Redefining Our Idea of What it Means to be a Man in the 21st Century By Jane Sandwood

Today's guest post is from Jane Sandwood. She grew up in a very male dominated household including three brothers and her father, with her grandfather living nearby. She has become quite interested in the concept of ‘the modern man’ and what it means in reality. Watching her brothers grow up to become fathers, whilst also considering her own father’s approach to parenthood, has opened her eyes to how fatherhood has changed dramatically over the last 50 years. And of course, becoming a mother to sons herself, has made her think about what it really means to be a man in this modern age.


It isn’t odd to find references to the so-called ‘crisis of masculinity’ in the United States. Although the gender pay gap still exists, statistics point to interesting changes in some age groups - for instance, a new analysis of job offers by Hired, has found that women with two years or less in the workforce, tend to request 2% more compensation than men. As noted by Fortune’s Valentina Zarya, women on the cusp of the Millennial and Gen Z generations have arrived at a point in which gender roles are more fluid than in the past. Large paradigm shifts such as these have led the media to question what it means to be a man in the 21st century. However, if we look at how men’s ideas of masculinity are changing, we find that in the breakdown of traditional roles, everyone’s a winner.

Dream Careers

In the past, there is no doubt that a successful man was mainly defined by his earnings. Today’s male, however, places priority on doing something that they love, although it won’t necessarily make them rich. Interestingly, research shows that a very high percentage of wealthy men enjoy what they do for a living; there clearly is a correlation between material success and working in a job that ignites your passion.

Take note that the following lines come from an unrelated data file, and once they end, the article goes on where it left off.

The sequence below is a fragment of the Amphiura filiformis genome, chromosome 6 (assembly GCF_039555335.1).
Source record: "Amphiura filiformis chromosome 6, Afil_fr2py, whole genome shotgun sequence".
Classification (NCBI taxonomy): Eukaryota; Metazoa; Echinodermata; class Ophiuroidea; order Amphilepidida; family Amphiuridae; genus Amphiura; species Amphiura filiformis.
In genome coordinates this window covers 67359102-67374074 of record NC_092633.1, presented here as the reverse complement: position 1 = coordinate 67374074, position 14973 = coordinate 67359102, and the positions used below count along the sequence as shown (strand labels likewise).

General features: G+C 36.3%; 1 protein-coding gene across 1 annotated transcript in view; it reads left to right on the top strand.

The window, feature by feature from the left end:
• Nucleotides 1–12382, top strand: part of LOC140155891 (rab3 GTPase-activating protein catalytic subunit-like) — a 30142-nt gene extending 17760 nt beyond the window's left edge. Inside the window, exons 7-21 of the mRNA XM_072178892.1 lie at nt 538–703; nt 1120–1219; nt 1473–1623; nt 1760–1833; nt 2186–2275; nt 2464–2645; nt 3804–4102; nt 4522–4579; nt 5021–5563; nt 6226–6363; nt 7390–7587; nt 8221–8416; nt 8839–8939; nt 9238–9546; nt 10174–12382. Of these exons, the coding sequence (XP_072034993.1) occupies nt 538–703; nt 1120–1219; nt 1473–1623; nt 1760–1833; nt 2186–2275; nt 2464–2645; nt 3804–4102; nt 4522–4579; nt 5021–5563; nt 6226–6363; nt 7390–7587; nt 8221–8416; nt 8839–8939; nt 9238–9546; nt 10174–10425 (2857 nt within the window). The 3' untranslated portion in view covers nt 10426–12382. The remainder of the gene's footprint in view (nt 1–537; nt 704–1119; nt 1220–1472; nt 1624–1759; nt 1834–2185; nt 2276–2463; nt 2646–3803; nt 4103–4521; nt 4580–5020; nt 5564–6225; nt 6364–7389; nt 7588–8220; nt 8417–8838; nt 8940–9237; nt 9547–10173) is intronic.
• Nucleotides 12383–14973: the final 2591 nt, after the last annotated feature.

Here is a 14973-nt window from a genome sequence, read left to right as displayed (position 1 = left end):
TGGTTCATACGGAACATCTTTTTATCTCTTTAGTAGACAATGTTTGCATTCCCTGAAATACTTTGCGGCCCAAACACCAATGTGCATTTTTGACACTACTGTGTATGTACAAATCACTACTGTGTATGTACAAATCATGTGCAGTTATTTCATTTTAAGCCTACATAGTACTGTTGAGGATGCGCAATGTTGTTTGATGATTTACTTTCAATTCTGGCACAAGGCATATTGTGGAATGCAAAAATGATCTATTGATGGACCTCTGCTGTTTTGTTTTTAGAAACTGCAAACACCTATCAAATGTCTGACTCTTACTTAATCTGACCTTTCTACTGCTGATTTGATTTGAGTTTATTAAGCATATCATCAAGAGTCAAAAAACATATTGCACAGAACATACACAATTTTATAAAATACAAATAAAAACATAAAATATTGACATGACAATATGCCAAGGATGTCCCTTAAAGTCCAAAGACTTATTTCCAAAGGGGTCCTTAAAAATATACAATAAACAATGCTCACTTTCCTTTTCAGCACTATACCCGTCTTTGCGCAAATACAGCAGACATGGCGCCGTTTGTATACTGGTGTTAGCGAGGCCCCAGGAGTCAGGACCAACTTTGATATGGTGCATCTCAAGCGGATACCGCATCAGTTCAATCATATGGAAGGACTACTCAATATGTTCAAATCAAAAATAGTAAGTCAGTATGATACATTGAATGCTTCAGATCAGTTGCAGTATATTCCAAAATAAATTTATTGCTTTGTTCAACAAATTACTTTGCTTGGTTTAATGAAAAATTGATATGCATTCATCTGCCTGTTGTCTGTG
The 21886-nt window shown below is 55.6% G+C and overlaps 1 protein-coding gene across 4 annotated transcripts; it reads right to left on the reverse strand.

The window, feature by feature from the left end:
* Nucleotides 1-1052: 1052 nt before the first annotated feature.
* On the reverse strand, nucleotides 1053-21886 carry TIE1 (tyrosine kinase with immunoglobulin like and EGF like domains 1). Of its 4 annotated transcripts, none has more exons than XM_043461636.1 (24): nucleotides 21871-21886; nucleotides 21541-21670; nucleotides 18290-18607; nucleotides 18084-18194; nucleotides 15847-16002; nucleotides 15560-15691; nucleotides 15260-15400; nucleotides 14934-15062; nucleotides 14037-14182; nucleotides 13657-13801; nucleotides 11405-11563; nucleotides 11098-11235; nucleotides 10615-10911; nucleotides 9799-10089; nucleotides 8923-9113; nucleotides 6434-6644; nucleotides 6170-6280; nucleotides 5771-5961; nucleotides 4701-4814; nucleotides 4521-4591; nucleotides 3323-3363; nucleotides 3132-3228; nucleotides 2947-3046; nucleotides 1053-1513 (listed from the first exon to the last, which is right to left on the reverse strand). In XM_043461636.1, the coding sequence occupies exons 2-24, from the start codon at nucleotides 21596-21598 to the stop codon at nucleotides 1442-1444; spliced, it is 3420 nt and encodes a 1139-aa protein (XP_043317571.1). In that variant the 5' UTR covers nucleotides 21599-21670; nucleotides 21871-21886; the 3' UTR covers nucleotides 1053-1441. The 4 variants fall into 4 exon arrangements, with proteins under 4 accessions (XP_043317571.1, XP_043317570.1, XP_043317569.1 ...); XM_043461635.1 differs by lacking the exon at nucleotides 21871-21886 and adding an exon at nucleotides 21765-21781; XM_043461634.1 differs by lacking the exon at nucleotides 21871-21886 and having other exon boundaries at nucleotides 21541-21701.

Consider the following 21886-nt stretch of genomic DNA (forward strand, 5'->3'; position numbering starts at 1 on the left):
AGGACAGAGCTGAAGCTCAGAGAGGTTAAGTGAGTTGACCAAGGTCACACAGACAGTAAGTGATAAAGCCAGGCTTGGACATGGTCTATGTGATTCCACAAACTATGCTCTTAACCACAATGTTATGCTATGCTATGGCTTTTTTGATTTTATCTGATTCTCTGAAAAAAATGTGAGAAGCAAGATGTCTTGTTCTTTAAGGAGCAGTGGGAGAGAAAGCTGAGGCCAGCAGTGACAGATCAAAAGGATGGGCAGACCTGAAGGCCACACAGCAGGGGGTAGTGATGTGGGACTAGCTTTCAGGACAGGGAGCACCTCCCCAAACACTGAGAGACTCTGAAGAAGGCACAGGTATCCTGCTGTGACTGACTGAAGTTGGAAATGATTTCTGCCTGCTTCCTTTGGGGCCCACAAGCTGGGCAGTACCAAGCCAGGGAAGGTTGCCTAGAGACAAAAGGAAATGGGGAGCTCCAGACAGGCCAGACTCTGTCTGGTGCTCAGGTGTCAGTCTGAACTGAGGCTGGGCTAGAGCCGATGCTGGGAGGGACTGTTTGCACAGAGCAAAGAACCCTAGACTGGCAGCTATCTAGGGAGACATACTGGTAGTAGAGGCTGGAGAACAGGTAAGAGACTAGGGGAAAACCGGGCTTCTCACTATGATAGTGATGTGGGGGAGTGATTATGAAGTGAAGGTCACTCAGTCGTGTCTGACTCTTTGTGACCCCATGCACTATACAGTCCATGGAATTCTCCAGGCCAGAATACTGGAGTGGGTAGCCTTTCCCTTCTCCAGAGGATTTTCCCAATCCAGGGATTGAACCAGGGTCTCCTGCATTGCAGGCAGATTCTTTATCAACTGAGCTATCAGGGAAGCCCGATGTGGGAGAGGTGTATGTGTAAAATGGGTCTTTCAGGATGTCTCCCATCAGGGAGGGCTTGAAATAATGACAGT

A New Definition of Leadership

Today’s leader is inclusive, thoughtful and eager to promote greater diversity in the workplace. Gone are the days when micro-management and a stern leadership style were the qualities of a successful manager. Today’s leader is interested in how to bring out the best in his staff, or how to produce optimal results. Issues like flexibility, working from home, and a work-life balance have become crucial when it comes to attracting and retaining top talent. Cultural diversity is also important; managers are realizing the importance of a diverse, international team, who can identify and cater to the needs of clients who are becoming ever more international in this age of ubiquitous connectivity.

Freedom of Expression through Design, Style and Leisure Choices

Modern men are more interested in designing their living space, and see fashion as the way to express their personality; thankfully, more creative ways of dressing up are visible on the world’s top catwalks, with style icons like Kanye West often creating gender-fluid designs. Men’s changing roles at home and in the workforce mean that hobby choices have also changed, with cooking classes proving particularly popular among men and women alike. The quest for a new kind of manliness has also shaped our travel choices - many men are foregoing the world’s big capitals for nature - and spiritual-based retreats which often incorporate mindfulness-based activities such as yoga.

There have always been challenges for men and women, since societal constructs have the potential to limit our freedom and individuality. However, changing expectations for men mean that there is not time like right now to freely define and express our personal idea of manliness and masculinity.

Become an Effective Cross-Cultural Communicator & Connector